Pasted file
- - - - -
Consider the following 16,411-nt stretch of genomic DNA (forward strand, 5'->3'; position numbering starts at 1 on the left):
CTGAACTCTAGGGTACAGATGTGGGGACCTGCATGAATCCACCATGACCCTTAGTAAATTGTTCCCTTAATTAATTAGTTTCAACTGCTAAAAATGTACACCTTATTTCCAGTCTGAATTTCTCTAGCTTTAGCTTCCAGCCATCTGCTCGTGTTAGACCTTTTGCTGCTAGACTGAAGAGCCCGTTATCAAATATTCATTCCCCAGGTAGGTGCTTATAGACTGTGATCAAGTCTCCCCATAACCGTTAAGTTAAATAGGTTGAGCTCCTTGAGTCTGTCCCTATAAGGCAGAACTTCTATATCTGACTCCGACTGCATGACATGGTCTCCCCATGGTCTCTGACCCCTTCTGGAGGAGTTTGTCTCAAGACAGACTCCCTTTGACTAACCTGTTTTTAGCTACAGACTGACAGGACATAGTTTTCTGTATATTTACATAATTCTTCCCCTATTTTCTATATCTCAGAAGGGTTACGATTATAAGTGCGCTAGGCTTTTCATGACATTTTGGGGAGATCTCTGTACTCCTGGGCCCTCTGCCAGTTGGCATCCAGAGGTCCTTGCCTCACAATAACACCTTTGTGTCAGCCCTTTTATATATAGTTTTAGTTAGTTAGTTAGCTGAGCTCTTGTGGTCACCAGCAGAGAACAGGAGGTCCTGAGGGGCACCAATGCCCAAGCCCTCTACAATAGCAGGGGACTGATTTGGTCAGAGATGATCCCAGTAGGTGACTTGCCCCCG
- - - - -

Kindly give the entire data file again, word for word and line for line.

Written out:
Consider the following 16,411-nt stretch of genomic DNA (forward strand, 5'->3'; position numbering starts at 1 on the left):
CTGAACTCTAGGGTACAGATGTGGGGACCTGCATGAATCCACCATGACCCTTAGTAAATTGTTCCCTTAATTAATTAGTTTCAACTGCTAAAAATGTACACCTTATTTCCAGTCTGAATTTCTCTAGCTTTAGCTTCCAGCCATCTGCTCGTGTTAGACCTTTTGCTGCTAGACTGAAGAGCCCGTTATCAAATATTCATTCCCCAGGTAGGTGCTTATAGACTGTGATCAAGTCTCCCCATAACCGTTAAGTTAAATAGGTTGAGCTCCTTGAGTCTGTCCCTATAAGGCAGAACTTCTATATCTGACTCCGACTGCATGACATGGTCTCCCCATGGTCTCTGACCCCTTCTGGAGGAGTTTGTCTCAAGACAGACTCCCTTTGACTAACCTGTTTTTAGCTACAGACTGACAGGACATAGTTTTCTGTATATTTACATAATTCTTCCCCTATTTTCTATATCTCAGAAGGGTTACGATTATAAGTGCGCTAGGCTTTTCATGACATTTTGGGGAGATCTCTGTACTCCTGGGCCCTCTGCCAGTTGGCATCCAGAGGTCCTTGCCTCACAATAACACCTTTGTGTCAGCCCTTTTATATATAGTTTTAGTTAGTTAGTTAGCTGAGCTCTTGTGGTCACCAGCAGAGAACAGGAGGTCCTGAGGGGCACCAATGCCCAAGCCCTCTACAATAGCAGGGGACTGATTTGGTCAGAGATGATCCCAGTAGGTGACTTGCCCCCG